In the November 2012 issue, Carrie Hoefling, RCES and colleagues from OSF Saint Francis Medical Center Campus in Peoria, Illinois, contributed an article on the perspective of technicians and nurses when starting an AF ablation program. During the summer of 2011, an AF ablation program was established at OSF Saint Francis. The authors note that the key to a successful program is understanding what the procedure entails and, most importantly, being prepared for complications if and when they occur. They also stress the importance of communication in helping a new lab to successfully eradicate AF.

Also of note is a recent article from November 2011. Authors Ahmad Abdul-Karim, MD and Sunil Shroff, MD from Heartland Cardiovascular Center, Provena St. Joseph Medical Center in Joliet, Illinois, discussed new techniques in AF ablation as well as provide tips for a successful procedure. For example, they consider the first ablation lesion to be the most important, and they try to resist moving to a new site prematurely. Unnecessary ablation lines should also be avoided. They also suggest that complete pulmonary vein disconnection be confirmed at completion, and is considered the cornerstone of each procedure.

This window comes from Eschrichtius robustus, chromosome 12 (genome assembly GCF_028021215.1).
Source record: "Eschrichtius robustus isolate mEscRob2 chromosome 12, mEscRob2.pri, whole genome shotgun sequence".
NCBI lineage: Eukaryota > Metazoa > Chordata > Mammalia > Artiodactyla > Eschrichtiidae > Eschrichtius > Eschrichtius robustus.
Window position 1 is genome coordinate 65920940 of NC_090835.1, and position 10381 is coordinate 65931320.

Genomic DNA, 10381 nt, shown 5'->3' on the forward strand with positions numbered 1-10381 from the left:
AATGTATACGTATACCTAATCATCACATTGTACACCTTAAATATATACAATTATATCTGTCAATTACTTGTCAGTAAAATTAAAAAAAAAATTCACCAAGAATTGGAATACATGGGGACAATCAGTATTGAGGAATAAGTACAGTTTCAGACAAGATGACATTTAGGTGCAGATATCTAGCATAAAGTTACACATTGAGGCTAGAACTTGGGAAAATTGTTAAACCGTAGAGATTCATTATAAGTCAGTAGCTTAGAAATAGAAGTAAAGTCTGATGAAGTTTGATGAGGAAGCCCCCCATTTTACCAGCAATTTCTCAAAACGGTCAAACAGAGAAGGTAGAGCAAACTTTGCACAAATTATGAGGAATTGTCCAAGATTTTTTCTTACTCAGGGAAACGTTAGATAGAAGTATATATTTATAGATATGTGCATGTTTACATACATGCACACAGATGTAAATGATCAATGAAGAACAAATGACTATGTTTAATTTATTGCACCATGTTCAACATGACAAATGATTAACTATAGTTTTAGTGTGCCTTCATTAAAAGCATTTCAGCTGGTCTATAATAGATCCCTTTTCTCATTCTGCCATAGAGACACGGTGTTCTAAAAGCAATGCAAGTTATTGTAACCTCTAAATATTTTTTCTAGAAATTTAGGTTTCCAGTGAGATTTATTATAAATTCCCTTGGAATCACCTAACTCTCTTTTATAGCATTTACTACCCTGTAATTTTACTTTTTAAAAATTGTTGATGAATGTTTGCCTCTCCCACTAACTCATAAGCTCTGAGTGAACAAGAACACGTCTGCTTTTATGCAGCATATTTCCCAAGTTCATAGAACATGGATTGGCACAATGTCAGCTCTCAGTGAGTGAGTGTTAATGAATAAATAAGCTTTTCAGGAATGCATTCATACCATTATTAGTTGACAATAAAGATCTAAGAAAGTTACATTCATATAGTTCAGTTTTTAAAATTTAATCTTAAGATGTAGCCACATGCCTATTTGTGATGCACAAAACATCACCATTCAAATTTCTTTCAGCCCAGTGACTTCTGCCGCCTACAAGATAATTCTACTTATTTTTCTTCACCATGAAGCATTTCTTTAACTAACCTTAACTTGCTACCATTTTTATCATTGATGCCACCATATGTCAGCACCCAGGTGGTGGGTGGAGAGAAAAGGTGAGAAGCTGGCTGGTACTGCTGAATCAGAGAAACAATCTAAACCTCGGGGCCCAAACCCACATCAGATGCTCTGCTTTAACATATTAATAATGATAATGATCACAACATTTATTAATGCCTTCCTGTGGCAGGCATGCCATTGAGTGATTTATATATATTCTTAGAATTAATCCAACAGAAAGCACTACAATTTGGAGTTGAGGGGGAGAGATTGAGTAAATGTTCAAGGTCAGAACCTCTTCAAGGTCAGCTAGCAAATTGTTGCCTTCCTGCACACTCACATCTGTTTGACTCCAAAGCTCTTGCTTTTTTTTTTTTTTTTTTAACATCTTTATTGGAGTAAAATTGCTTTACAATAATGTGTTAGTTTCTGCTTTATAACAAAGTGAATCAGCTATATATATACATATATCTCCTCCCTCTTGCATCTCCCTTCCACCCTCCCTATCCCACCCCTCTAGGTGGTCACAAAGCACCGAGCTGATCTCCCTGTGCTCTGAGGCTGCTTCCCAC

Addressing Cardiac Device Placement

New this month, Dr. Weston W. Whittington and colleagues from the Cavanagh Heart Clinic at Banner Good Samaritan Medical Center in Phoenix, Arizona, introduce a modified axillary implantation approach that has shown improved cosmetic results for patients. They note that the traditional approach utilizes the subclavian vein as the point of access; however, this can often leave visible scars and a protruding device that can deter a patient’s recovery from a psychosocial aspect. Using their proposed method for device implantation, they have found several benefits, including a truncated procedure and fluoroscopy time. Also, entering through the axillary vein rather than the subclavian spares the proximal part of the vein for future re-entry if necessary (e.g., device upgrade). However, the biggest advantage is the aesthetic outcome.